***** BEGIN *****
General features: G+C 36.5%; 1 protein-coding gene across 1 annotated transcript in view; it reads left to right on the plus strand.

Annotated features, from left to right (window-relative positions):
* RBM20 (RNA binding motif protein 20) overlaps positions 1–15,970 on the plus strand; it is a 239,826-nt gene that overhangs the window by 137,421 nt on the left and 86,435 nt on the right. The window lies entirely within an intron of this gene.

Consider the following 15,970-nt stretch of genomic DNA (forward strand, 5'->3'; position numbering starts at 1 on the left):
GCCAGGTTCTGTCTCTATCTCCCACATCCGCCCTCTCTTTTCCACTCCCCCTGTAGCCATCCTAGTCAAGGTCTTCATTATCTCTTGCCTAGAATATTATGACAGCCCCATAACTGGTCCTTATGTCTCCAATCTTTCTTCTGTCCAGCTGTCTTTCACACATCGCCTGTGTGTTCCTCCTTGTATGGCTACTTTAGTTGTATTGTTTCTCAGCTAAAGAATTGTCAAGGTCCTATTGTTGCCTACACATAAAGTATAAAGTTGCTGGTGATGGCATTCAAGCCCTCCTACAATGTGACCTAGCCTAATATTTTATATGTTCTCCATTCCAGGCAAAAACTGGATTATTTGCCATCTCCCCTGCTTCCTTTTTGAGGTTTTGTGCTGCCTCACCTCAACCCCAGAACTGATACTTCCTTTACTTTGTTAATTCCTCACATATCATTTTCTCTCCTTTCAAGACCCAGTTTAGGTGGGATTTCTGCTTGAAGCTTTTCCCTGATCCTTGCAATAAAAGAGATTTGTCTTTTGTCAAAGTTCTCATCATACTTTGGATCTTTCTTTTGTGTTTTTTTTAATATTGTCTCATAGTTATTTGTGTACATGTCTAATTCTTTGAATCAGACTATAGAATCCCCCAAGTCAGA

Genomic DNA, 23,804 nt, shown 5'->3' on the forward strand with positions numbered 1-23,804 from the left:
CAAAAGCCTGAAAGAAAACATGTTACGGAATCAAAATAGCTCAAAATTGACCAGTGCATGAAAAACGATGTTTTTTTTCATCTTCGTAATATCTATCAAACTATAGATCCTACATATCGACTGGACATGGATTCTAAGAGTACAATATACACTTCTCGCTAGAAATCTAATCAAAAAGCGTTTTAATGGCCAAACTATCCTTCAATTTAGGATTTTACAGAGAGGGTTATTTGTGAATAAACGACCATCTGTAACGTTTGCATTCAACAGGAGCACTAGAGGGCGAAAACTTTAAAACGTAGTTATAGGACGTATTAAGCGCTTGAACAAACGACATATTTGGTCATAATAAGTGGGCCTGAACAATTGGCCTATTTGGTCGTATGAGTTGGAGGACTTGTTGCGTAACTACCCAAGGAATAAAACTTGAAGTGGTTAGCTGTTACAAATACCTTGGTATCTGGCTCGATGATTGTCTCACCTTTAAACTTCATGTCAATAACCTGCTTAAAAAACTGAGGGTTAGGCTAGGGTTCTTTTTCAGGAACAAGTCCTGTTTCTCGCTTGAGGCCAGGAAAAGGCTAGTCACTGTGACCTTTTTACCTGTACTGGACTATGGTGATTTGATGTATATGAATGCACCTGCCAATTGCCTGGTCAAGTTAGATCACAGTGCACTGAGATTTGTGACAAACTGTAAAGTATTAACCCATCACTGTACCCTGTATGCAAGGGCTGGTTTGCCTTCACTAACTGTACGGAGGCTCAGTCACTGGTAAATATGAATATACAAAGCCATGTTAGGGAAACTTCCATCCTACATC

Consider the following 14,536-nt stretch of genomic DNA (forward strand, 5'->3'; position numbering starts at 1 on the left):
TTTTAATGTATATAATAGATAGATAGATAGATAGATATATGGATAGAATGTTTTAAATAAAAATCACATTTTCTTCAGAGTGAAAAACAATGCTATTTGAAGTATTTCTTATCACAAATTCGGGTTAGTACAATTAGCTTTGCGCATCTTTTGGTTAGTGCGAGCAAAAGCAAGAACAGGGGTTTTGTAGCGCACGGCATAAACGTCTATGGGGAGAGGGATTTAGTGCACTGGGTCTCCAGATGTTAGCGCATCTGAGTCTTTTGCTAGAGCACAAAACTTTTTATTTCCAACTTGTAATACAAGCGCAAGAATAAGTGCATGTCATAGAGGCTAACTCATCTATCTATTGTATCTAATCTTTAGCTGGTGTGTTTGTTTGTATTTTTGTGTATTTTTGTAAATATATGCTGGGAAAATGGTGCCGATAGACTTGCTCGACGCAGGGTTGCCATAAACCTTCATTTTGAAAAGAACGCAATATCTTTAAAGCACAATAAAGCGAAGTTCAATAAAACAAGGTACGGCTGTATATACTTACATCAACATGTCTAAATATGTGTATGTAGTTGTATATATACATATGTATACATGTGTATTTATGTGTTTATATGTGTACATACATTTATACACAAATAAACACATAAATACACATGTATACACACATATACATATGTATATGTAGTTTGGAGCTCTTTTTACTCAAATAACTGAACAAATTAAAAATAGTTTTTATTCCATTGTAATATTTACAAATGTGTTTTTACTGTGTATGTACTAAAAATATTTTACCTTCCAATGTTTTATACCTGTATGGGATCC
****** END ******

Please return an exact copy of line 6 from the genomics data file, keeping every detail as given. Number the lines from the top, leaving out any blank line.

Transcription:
Genomic DNA, 23,804 nt, shown 5'->3' on the forward strand with positions numbered 1-23,804 from the left: